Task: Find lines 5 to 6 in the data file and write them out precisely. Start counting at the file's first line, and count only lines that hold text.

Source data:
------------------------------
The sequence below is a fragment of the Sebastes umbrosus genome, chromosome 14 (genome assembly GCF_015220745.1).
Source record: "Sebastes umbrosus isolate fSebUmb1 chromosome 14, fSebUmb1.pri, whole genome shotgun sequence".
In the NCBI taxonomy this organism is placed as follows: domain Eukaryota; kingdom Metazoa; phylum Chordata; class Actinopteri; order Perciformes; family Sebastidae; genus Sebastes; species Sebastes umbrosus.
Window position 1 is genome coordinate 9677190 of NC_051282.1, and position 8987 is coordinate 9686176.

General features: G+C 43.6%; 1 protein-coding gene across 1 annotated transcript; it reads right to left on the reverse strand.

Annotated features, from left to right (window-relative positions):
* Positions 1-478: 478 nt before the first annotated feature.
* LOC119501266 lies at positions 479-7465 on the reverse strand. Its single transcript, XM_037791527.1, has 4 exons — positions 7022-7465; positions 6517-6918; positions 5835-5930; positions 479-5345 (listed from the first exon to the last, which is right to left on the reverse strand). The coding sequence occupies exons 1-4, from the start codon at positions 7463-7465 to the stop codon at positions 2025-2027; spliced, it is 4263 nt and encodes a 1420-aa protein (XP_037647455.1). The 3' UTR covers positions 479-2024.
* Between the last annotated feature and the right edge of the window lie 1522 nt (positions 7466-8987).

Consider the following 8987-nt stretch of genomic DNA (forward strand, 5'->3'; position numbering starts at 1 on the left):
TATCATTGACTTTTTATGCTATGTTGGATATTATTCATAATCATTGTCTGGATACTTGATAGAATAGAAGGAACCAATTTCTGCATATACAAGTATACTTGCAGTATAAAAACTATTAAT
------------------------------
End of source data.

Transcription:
General features: G+C 43.6%; 1 protein-coding gene across 1 annotated transcript; it reads right to left on the reverse strand.

Annotated features, from left to right (window-relative positions):